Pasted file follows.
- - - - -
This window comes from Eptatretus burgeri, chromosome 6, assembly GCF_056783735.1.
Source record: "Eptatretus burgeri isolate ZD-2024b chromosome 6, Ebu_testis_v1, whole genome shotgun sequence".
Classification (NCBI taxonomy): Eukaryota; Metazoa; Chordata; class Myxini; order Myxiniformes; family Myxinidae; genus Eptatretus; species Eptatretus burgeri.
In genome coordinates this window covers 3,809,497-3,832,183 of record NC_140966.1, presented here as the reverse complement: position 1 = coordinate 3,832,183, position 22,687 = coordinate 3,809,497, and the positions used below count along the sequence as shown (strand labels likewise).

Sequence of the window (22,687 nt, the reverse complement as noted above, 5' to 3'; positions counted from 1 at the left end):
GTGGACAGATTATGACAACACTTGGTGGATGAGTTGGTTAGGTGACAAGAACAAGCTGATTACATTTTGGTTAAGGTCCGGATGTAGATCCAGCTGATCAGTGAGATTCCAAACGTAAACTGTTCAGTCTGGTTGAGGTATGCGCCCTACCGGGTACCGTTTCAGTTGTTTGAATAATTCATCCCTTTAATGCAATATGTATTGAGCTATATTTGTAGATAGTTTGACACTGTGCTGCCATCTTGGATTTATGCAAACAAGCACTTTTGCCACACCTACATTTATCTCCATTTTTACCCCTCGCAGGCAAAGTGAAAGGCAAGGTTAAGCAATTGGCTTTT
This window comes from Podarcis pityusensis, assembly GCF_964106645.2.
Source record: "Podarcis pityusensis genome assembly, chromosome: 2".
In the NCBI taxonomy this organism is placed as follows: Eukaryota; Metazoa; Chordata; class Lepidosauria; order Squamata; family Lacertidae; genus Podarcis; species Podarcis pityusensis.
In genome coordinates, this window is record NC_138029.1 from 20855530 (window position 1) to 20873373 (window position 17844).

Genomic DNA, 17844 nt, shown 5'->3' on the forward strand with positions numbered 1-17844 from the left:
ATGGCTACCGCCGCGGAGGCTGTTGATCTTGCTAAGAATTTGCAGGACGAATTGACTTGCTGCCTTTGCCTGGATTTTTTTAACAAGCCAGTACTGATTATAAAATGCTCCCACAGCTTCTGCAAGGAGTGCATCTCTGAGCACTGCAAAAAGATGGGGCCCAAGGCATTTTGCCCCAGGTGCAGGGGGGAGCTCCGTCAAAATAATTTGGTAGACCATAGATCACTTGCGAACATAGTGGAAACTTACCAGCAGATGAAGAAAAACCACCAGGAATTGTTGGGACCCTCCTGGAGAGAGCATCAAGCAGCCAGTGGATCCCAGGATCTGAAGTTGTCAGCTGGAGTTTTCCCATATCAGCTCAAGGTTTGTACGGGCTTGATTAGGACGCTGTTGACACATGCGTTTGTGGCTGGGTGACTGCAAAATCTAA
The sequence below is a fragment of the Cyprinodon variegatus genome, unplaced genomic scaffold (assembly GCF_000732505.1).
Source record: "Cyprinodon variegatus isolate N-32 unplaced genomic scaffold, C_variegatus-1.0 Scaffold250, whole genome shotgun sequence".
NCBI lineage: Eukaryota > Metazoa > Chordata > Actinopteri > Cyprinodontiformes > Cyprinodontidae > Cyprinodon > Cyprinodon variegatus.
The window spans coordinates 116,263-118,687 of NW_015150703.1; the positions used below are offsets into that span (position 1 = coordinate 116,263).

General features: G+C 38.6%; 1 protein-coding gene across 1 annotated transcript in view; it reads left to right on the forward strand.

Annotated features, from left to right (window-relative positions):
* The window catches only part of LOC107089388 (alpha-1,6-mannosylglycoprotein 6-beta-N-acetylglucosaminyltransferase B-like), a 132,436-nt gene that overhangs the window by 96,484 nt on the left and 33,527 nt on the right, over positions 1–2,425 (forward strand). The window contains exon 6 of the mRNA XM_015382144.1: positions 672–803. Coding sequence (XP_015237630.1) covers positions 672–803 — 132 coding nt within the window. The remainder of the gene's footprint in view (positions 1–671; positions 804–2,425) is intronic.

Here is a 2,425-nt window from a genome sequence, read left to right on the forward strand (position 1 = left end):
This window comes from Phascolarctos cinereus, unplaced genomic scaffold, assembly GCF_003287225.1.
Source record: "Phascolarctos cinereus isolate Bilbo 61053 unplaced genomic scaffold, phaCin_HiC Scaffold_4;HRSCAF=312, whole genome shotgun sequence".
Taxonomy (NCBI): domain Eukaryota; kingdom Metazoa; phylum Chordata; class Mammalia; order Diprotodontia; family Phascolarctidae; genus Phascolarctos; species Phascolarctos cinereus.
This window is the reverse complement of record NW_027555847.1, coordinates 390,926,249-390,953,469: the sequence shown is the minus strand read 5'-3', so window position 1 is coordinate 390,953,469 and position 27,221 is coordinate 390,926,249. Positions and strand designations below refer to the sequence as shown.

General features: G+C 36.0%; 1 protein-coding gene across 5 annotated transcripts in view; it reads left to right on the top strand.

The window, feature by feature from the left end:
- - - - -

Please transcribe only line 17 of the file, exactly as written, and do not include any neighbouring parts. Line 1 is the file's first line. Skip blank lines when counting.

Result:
General features: G+C 38.6%; 1 protein-coding gene across 1 annotated transcript in view; it reads left to right on the forward strand.